It’s a brief 2-pager detailing the effectiveness of the CAN-SPAM Act in reducing the spam load, using a set of test addresses. The methodology is pretty good.
One point in particular is very important: ‘opting out’ from spam Just Does Not Work. This graph tells the whole story:
After opting out from spams received, the amount of spam received at those ‘opted out’ test addresses actually rose. (This even after CAN-SPAM made such activity explicitly illegal.)
Some other data:
- obfuscating addresses on web pages is still working; 7.7 times the spam is received if you don’t bother doing so.
- e-mail harvesting also continues after CAN-SPAM made it illegal.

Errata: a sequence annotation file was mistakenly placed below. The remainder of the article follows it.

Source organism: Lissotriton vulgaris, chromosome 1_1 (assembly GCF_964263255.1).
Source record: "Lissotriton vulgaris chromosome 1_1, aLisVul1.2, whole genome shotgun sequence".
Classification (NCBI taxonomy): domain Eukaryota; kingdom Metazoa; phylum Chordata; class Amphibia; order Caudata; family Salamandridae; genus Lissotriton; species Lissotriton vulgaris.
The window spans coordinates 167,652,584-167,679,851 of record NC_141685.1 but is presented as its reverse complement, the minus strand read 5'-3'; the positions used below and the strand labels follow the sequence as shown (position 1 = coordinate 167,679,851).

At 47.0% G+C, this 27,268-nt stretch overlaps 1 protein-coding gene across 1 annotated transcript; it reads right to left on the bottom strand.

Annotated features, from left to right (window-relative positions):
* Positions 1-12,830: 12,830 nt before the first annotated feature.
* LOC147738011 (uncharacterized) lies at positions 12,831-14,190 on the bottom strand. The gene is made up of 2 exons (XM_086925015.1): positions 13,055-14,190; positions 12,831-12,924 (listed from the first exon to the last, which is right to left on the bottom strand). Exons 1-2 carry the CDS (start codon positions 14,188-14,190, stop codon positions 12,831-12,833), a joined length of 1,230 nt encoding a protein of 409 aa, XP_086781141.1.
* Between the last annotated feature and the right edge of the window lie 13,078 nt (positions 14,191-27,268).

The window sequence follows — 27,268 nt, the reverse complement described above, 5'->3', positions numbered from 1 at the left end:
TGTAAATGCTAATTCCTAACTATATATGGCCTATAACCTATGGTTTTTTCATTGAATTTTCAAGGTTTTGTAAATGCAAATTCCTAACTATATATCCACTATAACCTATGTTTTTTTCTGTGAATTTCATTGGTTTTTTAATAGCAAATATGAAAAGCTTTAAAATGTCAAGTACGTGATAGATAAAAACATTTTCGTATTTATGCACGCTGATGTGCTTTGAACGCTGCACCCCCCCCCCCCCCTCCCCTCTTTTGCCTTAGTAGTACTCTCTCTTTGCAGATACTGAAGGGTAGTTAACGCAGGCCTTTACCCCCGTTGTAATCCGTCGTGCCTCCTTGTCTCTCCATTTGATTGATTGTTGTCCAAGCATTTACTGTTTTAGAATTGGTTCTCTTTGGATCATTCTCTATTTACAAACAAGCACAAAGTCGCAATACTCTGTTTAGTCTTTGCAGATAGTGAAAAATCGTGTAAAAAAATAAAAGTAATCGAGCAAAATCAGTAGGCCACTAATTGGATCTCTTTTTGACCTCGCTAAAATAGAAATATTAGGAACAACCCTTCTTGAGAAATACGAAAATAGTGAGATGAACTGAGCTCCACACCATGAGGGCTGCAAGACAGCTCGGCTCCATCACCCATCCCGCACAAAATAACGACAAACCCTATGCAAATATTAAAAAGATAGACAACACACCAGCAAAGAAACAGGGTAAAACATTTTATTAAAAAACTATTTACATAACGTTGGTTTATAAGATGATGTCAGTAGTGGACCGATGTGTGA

If anyone needed proof, this shows that spammers are quite happy to break the law; strong enforcement ‘teeth’ are needed for any anti-spam legislation. (UK, take note: the thoroughly useless system whereby spam complaints must be submitted on paper isn’t going to help!)
The Technical Details document also notes something interesting: one test address was set up to test ‘opting out’ of legitimate mass mail from some (unnamed) big websites, and continued to receive ads ‘sometimes months after opting-out’. For shame!
(thx to John Levine for forwarding the links.)
Spam: Michael Radwin on open HTTP redirectors, and in particular noting that Yahoo! have (finally) closed their main one down. One down, several hundred to go ;)
Good history of the exploitation techniques that spammers have been using, too.